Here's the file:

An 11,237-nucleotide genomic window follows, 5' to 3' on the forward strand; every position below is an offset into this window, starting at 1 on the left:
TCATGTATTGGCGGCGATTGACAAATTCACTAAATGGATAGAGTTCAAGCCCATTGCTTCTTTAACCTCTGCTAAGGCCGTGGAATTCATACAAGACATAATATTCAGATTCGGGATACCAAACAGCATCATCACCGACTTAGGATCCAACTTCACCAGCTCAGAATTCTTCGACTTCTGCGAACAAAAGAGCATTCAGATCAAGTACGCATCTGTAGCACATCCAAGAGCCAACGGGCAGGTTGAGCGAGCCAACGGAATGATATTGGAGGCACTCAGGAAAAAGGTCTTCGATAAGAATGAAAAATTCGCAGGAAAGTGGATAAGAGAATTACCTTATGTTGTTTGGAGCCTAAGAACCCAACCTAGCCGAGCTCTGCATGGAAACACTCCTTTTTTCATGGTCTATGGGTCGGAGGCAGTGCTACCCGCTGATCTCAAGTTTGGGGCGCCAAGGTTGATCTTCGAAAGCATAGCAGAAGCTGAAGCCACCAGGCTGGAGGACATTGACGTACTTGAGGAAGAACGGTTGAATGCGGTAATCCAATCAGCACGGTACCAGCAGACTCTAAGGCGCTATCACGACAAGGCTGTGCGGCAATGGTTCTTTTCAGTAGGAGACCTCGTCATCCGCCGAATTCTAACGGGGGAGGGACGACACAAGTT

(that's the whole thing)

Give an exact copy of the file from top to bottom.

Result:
An 11,237-nucleotide genomic window follows, 5' to 3' on the forward strand; every position below is an offset into this window, starting at 1 on the left:
TCATGTATTGGCGGCGATTGACAAATTCACTAAATGGATAGAGTTCAAGCCCATTGCTTCTTTAACCTCTGCTAAGGCCGTGGAATTCATACAAGACATAATATTCAGATTCGGGATACCAAACAGCATCATCACCGACTTAGGATCCAACTTCACCAGCTCAGAATTCTTCGACTTCTGCGAACAAAAGAGCATTCAGATCAAGTACGCATCTGTAGCACATCCAAGAGCCAACGGGCAGGTTGAGCGAGCCAACGGAATGATATTGGAGGCACTCAGGAAAAAGGTCTTCGATAAGAATGAAAAATTCGCAGGAAAGTGGATAAGAGAATTACCTTATGTTGTTTGGAGCCTAAGAACCCAACCTAGCCGAGCTCTGCATGGAAACACTCCTTTTTTCATGGTCTATGGGTCGGAGGCAGTGCTACCCGCTGATCTCAAGTTTGGGGCGCCAAGGTTGATCTTCGAAAGCATAGCAGAAGCTGAAGCCACCAGGCTGGAGGACATTGACGTACTTGAGGAAGAACGGTTGAATGCGGTAATCCAATCAGCACGGTACCAGCAGACTCTAAGGCGCTATCACGACAAGGCTGTGCGGCAATGGTTCTTTTCAGTAGGAGACCTCGTCATCCGCCGAATTCTAACGGGGGAGGGACGACACAAGTT